The Wharemauku Stream is on the Kapiti Coast of New Zealand's North Island. Its headwaters are in the Maungakotukutuku valley, and it flows through the Paraparaumu township to Raumati Beach before reaching the sea.
The location is highlighted in the centre of the image below. It adjoins the newly created cycle and walkway network developed in conjunction with the Kapiti Expressway. The expressway runs through the left of the picture.
Click image to enlarge
Kapiti – the future
Today, in this busy tech focussed world, people are increasingly looking for the ‘Point of Difference’ on where they spend their social outdoor time and how they spend their money. Choices are vast, competition is ripe and locals and tourists are looking for that creatively inspirational “wow” experience.
“Whale Song”, potentially one of NZ’s largest sculptural installations, would provide that point of difference between Paraparaumu and other centres in New Zealand. These significant sculptural additions have shown worldwide how they become a major attraction to regional visitors, overseas tourists and locals.
Attracting more people to the area through stunning visual arts in a massive scale like “Whale Song”, surrounded by creative open spaces, more art, exciting shopping and eateries will add significantly to the desired economic growth for Paraparaumu and the surrounding area.
More about a potential landscaped area beneath the whales
The footprint foundation of the sculpture could mimic ocean currents and the continental shelf in a concept that significantly adds to the sculpture’s presence and magnificence. Torrents of water are envisaged cascading between the whales collecting in large holding ponds at the base to be recycled and used again. The ponds would act as a reflecting surface to provide a mirror image of the sculpture.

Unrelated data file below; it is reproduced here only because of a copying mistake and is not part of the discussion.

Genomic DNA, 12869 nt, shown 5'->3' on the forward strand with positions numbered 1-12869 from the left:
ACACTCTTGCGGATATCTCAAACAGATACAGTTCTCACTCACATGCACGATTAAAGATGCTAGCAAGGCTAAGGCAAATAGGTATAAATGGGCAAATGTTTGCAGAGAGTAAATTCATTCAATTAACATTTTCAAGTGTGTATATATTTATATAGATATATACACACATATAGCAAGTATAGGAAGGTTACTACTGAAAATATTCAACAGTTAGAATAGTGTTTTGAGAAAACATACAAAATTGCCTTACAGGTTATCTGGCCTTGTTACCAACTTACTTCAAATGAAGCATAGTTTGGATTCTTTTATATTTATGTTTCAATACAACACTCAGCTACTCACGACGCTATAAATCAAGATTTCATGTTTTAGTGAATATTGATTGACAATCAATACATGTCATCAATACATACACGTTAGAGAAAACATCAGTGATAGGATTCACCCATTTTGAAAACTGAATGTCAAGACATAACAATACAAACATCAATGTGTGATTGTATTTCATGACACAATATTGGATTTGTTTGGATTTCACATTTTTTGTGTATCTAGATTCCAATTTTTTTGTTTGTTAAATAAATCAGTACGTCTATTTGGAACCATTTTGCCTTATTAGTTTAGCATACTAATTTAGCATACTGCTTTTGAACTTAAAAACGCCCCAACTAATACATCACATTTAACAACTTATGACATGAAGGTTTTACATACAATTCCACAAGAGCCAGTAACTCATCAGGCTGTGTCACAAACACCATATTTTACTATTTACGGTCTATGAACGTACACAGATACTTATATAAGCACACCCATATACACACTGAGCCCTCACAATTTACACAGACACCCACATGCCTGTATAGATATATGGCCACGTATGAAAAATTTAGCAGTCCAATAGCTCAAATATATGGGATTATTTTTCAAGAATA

Through a system of floodgates the ponds would be tidal, rising periodically when the whales blow to alter the landscape and mimic the rock pools of the area. A ‘path of discovery‘ through the whales may suddenly be cut off by rising water forcing adventurers to navigate another path, or receding waters could reveal sculptured starfish, crabs or crustaceans in rock pools, representing species of the local coastline.
The landscape would provide multiple views of the sculpture, some elevated to give a high vantage point, while the smaller and lower whales would enable an interactive and tactile experience.
The foundation could also incorporate caves to be discovered where views of the whales could be glimpsed through curtains of water. Bronze crayfish, anemones, eels and the like could adorn the caves to excite the explorer. ‘Pause spots’ and photo opportunities would be provided, with wheelchair access ramps incorporated along with full safety barricading and handrails to provide a safe and enjoyable experience.
Overall this is envisaged as an area incorporating world-class landscape design incorporating a strong educational aspect for both young and old. The total sculpture could be solar powered, collecting energy to enable it to be self-sufficient in lighting, effects, etc.
Whale Song is an ambitious project, but it is totally achievable with so many added benefits to not only our community, but also New Zealanders, and international tourists alike.
It will be iconic! It will certainly put Kapiti on the map, and Paraparaumu at the very centre of that map.
How do you make a whale? Find out more here.